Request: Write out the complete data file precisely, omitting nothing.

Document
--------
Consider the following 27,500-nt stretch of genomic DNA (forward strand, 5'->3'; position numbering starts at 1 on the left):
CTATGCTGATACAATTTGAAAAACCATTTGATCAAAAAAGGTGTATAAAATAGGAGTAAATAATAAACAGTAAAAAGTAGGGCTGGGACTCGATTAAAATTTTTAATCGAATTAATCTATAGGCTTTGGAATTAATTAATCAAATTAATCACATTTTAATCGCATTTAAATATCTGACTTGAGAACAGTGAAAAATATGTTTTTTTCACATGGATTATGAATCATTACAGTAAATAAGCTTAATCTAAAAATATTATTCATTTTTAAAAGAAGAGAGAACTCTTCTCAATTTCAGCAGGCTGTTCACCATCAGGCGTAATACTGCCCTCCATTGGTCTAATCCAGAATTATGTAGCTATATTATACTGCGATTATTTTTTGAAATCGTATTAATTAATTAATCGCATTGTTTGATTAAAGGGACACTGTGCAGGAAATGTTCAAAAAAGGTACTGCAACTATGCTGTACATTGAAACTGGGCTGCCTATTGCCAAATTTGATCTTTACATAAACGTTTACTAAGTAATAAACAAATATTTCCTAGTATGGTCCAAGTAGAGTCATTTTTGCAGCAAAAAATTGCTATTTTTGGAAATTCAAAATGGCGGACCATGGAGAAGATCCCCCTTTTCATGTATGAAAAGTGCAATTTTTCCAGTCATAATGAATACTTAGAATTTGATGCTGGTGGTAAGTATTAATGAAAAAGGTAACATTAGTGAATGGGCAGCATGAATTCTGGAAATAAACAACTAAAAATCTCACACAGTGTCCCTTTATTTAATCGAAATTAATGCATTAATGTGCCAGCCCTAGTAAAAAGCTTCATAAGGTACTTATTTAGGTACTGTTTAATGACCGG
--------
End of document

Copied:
Consider the following 27,500-nt stretch of genomic DNA (forward strand, 5'->3'; position numbering starts at 1 on the left):
CTATGCTGATACAATTTGAAAAACCATTTGATCAAAAAAGGTGTATAAAATAGGAGTAAATAATAAACAGTAAAAAGTAGGGCTGGGACTCGATTAAAATTTTTAATCGAATTAATCTATAGGCTTTGGAATTAATTAATCAAATTAATCACATTTTAATCGCATTTAAATATCTGACTTGAGAACAGTGAAAAATATGTTTTTTTCACATGGATTATGAATCATTACAGTAAATAAGCTTAATCTAAAAATATTATTCATTTTTAAAAGAAGAGAGAACTCTTCTCAATTTCAGCAGGCTGTTCACCATCAGGCGTAATACTGCCCTCCATTGGTCTAATCCAGAATTATGTAGCTATATTATACTGCGATTATTTTTTGAAATCGTATTAATTAATTAATCGCATTGTTTGATTAAAGGGACACTGTGCAGGAAATGTTCAAAAAAGGTACTGCAACTATGCTGTACATTGAAACTGGGCTGCCTATTGCCAAATTTGATCTTTACATAAACGTTTACTAAGTAATAAACAAATATTTCCTAGTATGGTCCAAGTAGAGTCATTTTTGCAGCAAAAAATTGCTATTTTTGGAAATTCAAAATGGCGGACCATGGAGAAGATCCCCCTTTTCATGTATGAAAAGTGCAATTTTTCCAGTCATAATGAATACTTAGAATTTGATGCTGGTGGTAAGTATTAATGAAAAAGGTAACATTAGTGAATGGGCAGCATGAATTCTGGAAATAAACAACTAAAAATCTCACACAGTGTCCCTTTATTTAATCGAAATTAATGCATTAATGTGCCAGCCCTAGTAAAAAGCTTCATAAGGTACTTATTTAGGTACTGTTTAATGACCGG